5. How can new approaches and methodologies be drawn on and extend the insights of earlier work on the social and cultural dimensions of small-scale fisheries?
6. How can arguments in support of small-scale fisheries be presented in ways that do justice to their complexities, including sometimes problematic social and environmental relations?
7. How can efforts by TBTI and other groups working to support small-scale fisheries incorporate a reflexive awareness of their positioning in their research, particularly that with an applied intent?
1. An edited volume on a social wellbeing and placed-based approaches to the diverse values of small-scale fisheries that will contain at least 12 conceptual and empirical contributions from Asia, Europe and Latin America. The volume is proposed for the MARE Publication Series, published by Springer, with a target publication date of late 2016. The volume will lay the groundwork for subsequent work by the diverse values cluster.
2. Promotion of an ongoing set of detailed studies of particular small-scale fisheries that aim to identify the diverse ways in which they are valued. These studies could be collected in special issues or further edited volumes following on from the one mentioned in point 1.
3. Research or policy briefs, short videos, or other accessible format publications summarizing research for a non-academic audience.
|Timeline / Work plan||
Rapid assessment of SSF values
The cluster has developed an exercise to document/catalogue how stakeholders value SSF. While a diverse set of SSF values is difficult to elicit without detailed studies, a rapid assessment of values may be useful, especially in relative term and as the first step in identifying their range and significance.
The Values Assessment template is modified based on the value schemes suggested by Song and Chuenpagdee (2015). People who complete the survey should have good knowledge and familiarity with the SSF. The analysis will be global and comparative and will be weighted to reflect the level of knowledge and familiarity of the respondents.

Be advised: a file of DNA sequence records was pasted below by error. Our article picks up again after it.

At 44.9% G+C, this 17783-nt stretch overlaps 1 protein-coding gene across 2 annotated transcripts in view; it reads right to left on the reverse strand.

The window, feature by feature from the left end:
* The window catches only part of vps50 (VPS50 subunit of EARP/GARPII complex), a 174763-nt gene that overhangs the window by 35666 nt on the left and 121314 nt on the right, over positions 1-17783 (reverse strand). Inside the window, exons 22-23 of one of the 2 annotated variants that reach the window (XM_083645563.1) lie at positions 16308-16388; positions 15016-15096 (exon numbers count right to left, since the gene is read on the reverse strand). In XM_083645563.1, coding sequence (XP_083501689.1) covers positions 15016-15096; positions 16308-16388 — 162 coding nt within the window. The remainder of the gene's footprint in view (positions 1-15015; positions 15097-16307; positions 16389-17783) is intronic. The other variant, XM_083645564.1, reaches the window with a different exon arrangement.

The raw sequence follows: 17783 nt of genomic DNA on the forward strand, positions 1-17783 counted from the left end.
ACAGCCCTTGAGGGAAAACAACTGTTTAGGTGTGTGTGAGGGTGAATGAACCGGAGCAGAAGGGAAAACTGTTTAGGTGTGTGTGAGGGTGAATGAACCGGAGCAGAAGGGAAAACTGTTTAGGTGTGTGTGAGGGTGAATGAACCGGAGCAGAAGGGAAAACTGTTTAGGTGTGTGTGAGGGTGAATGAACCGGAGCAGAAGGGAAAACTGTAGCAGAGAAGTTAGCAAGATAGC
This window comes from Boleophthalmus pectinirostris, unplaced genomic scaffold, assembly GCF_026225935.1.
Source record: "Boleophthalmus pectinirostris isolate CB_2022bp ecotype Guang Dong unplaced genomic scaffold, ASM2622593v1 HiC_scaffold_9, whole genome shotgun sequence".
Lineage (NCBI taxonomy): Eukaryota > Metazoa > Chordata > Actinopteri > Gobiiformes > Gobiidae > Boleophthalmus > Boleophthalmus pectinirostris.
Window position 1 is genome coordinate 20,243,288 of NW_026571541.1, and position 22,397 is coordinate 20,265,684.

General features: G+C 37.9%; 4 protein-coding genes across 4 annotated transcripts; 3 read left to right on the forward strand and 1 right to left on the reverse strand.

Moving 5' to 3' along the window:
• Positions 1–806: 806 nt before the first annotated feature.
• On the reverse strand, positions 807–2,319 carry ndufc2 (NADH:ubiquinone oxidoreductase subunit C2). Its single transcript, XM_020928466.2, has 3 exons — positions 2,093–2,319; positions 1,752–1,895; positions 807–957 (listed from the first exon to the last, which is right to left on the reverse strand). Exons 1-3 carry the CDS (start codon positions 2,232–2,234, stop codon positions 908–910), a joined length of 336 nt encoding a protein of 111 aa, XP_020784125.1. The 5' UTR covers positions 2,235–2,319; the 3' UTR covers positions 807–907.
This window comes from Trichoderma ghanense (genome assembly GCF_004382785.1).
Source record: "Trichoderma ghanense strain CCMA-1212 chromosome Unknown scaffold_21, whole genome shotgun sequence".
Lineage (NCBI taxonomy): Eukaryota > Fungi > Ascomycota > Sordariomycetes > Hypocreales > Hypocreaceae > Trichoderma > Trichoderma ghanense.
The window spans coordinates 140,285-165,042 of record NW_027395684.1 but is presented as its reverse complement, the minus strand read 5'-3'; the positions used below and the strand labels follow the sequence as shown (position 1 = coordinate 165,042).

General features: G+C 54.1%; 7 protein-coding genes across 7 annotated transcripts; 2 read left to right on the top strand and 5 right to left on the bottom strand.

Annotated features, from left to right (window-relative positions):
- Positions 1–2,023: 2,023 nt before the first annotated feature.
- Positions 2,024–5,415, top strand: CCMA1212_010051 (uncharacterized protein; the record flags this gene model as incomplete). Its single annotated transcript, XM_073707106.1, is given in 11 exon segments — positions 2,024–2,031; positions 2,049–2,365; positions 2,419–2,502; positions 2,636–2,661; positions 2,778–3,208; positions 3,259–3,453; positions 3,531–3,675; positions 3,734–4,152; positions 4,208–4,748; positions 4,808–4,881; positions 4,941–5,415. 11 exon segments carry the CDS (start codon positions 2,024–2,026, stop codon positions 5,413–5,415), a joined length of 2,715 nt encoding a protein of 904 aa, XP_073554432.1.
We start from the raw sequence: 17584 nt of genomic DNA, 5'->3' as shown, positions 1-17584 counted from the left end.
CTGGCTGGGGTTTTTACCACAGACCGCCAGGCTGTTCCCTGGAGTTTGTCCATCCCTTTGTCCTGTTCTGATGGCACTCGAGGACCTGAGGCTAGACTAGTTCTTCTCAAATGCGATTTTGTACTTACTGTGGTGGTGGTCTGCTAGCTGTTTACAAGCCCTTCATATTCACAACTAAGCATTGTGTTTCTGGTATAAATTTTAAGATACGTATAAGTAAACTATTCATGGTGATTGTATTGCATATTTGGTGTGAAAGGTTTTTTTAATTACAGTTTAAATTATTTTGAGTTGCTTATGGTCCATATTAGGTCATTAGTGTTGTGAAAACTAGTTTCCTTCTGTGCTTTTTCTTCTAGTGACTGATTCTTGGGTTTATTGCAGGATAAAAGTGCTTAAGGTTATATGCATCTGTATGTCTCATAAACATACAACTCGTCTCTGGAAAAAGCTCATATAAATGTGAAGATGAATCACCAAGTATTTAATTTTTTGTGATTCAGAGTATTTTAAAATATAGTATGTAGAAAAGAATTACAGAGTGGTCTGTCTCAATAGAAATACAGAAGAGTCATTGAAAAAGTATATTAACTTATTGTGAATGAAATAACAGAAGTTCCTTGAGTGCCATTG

All contributions will be acknowledged and incorporated in the Information System on Small-Scale Fisheries (ISSF), with interactive web-based, open access maps, showing relative values of SSF around the world.
To find out more about the assessment and to contribute your data, download the Values Assessment template. The completed template should be sent to email@example.com as an attachment.
|Additional Reading Material||
Andrew M. Song & Ratana Chuenpagdee (2015) Eliciting Values and Principles of Fishery Stakeholders in South Korea: A Methodological Exploration, Society & Natural Resources, 28:10, 1075-1091, DOI: 10.1080/08941920.2015.1020976
|How to contribute||
1. Complete the rapid assessment exercise. For more details, see the Timeline / Work plan section above.
2. SSF profiles: One of the main commitments of TBTI is to make information about SSF comprehensive and available to everyone. The SSF profile in ISSF is developed with this in mind. Currently, ISSF is running the SSF profiles drive to have the first 200 profiles completed. We would like to encourage all cluster members to help with this task by completing the fillable form and email it to firstname.lastname@example.org. We don’t expect that you will have all the required information. Please consult colleagues or literature as necessary.
Derek Johnson, University of Manitoba, Canada
Alan White, The Nature Conservancy, USA
Julián Idrobo, Universidad de los Andes, Colombia
Ratana Chuenpagdee, Memorial University, Canada